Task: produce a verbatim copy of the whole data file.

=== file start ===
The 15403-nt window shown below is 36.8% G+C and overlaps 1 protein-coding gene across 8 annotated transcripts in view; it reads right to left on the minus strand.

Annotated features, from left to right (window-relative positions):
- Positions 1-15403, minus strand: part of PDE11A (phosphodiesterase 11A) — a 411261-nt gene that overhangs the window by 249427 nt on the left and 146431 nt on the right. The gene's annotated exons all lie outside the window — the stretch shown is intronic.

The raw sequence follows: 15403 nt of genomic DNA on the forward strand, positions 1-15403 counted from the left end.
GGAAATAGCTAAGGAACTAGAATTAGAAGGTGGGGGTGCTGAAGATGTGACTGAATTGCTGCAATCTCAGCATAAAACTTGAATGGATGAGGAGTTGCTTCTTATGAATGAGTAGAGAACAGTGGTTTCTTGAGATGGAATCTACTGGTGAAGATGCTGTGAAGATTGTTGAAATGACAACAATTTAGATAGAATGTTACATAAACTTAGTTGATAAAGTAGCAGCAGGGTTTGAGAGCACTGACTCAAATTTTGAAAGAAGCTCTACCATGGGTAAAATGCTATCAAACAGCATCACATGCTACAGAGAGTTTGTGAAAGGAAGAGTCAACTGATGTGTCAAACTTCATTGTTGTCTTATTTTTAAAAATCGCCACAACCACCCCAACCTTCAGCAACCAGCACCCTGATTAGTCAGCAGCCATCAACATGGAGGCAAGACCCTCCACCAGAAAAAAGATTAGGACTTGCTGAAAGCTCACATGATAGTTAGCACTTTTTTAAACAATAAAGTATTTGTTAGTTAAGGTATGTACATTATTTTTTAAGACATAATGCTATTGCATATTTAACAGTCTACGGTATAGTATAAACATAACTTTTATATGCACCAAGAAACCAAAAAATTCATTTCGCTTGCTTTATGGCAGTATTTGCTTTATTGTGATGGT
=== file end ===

The 15403-nt window shown below is 36.8% G+C and overlaps 1 protein-coding gene across 8 annotated transcripts in view; it reads right to left on the minus strand.

Annotated features, from left to right (window-relative positions):
- Positions 1-15403, minus strand: part of PDE11A (phosphodiesterase 11A) — a 411261-nt gene that overhangs the window by 249427 nt on the left and 146431 nt on the right. The gene's annotated exons all lie outside the window — the stretch shown is intronic.

The raw sequence follows: 15403 nt of genomic DNA on the forward strand, positions 1-15403 counted from the left end.
GGAAATAGCTAAGGAACTAGAATTAGAAGGTGGGGGTGCTGAAGATGTGACTGAATTGCTGCAATCTCAGCATAAAACTTGAATGGATGAGGAGTTGCTTCTTATGAATGAGTAGAGAACAGTGGTTTCTTGAGATGGAATCTACTGGTGAAGATGCTGTGAAGATTGTTGAAATGACAACAATTTAGATAGAATGTTACATAAACTTAGTTGATAAAGTAGCAGCAGGGTTTGAGAGCACTGACTCAAATTTTGAAAGAAGCTCTACCATGGGTAAAATGCTATCAAACAGCATCACATGCTACAGAGAGTTTGTGAAAGGAAGAGTCAACTGATGTGTCAAACTTCATTGTTGTCTTATTTTTAAAAATCGCCACAACCACCCCAACCTTCAGCAACCAGCACCCTGATTAGTCAGCAGCCATCAACATGGAGGCAAGACCCTCCACCAGAAAAAAGATTAGGACTTGCTGAAAGCTCACATGATAGTTAGCACTTTTTTAAACAATAAAGTATTTGTTAGTTAAGGTATGTACATTATTTTTTAAGACATAATGCTATTGCATATTTAACAGTCTACGGTATAGTATAAACATAACTTTTATATGCACCAAGAAACCAAAAAATTCATTTCGCTTGCTTTATGGCAGTATTTGCTTTATTGTGATGGT